Question: Mr Lavrov, what was the last year like for Russian diplomacy?
Sergey Lavrov: The outgoing year was a difficult one for international relations, what with the growing competition for influence on the transformation of the world order. There were two obvious trends.
On the one hand, we see efforts to launch a civilised competition focused on the need for serious collective work for dealing with the rising challenges and strengthen global governance mechanisms in the common interests of all countries and based on international law and with the UN playing a central role. On the other hand, we see again attempts to gain unilateral domination of global affairs in contradiction with objective realities in order to dictate one’s control over other countries with the sole purpose of securing unilateral advantages. There were also other factors of instability, including those we continue to see in the global economy. The Eurozone and other regional crises and persisting economic inequality were used to protect one’s interests at the expense of others’ and to split apart the global economic playing field. We witnessed the launching of highly emotionally charged media campaigns, some aimed at discrediting Russia.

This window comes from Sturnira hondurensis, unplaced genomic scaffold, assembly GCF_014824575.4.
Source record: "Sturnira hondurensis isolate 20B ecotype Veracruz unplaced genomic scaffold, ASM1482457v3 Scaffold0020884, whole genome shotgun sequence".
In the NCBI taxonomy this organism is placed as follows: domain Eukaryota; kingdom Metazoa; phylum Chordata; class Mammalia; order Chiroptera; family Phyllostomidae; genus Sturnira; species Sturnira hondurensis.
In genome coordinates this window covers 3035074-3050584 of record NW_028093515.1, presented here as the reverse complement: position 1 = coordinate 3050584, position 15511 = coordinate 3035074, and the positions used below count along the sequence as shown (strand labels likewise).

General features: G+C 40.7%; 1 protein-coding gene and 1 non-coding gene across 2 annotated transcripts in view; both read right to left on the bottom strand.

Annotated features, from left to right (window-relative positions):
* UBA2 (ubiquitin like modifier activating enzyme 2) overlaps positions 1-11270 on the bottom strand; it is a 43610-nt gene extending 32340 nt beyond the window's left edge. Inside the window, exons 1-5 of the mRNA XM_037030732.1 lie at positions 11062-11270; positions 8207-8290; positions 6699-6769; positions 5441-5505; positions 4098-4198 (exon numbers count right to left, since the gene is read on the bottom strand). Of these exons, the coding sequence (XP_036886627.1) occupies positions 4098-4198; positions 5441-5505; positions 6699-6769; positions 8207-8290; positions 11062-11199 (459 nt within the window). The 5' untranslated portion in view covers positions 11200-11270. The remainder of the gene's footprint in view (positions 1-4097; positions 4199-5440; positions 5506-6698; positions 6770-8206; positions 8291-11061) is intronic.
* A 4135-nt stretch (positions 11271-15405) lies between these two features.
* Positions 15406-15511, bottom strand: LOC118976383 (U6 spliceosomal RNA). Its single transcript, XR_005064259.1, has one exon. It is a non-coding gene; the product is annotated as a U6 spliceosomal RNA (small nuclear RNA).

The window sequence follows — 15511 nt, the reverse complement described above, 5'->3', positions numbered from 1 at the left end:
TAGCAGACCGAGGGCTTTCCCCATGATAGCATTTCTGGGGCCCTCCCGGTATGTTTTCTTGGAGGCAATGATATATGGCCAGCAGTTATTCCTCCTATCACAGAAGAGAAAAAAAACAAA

This instability has been further aggravated by the unprecedented growth of the terrorist threat. ISIS and other terrorist and extremist groups now control large territories in Syria and Iraq and have staged many barbarous crimes, including terrorist attacks against the citizens of Russia, the EU, the Middle East, Africa and the United States, provoking a migration exodus that spills into EU countries. The terrorists’ ultimate goal was to create a caliphate from the Atlantic to Pakistan and this represents a major threat, not only to regional, but also to international security.
Russia acted dynamically and effectively in these conditions, assuming responsibility for these global developments as one of the world’s largest countries and a permanent member of the UN Security Council. Russia’s diplomatic efforts were aimed at showing leadership in mobilising the international community in the fight against terrorist aggression and at creating a broad anti-terrorist front. The resolute actions of the Russian Aerospace Forces at the request of the Syrian government have helped stop the terrorist offensive in its tracks. This has brought clarity to the general picture of recent events and now paints a different picture, one in which we see who is really fighting the extremists and who is acting as their accomplices, manipulating them for selfish geopolitical purposes, and stabbing in the back those who are truly fighting against the terrorist threat, in the same manner Turkey struck a blow to Russia.
At the same time, we have always said that terrorism cannot be defeated solely militarily, that military operations must be complemented with a political settlement of conflicts, economic assistance to revive the affected countries and continued resistance to extremist ideology. Our efforts have helped launch the so-called Vienna process, which is aimed at the facilitation of a political settlement in Syria and welcomes the assistance of all countries willing to make palpable contributions to these efforts.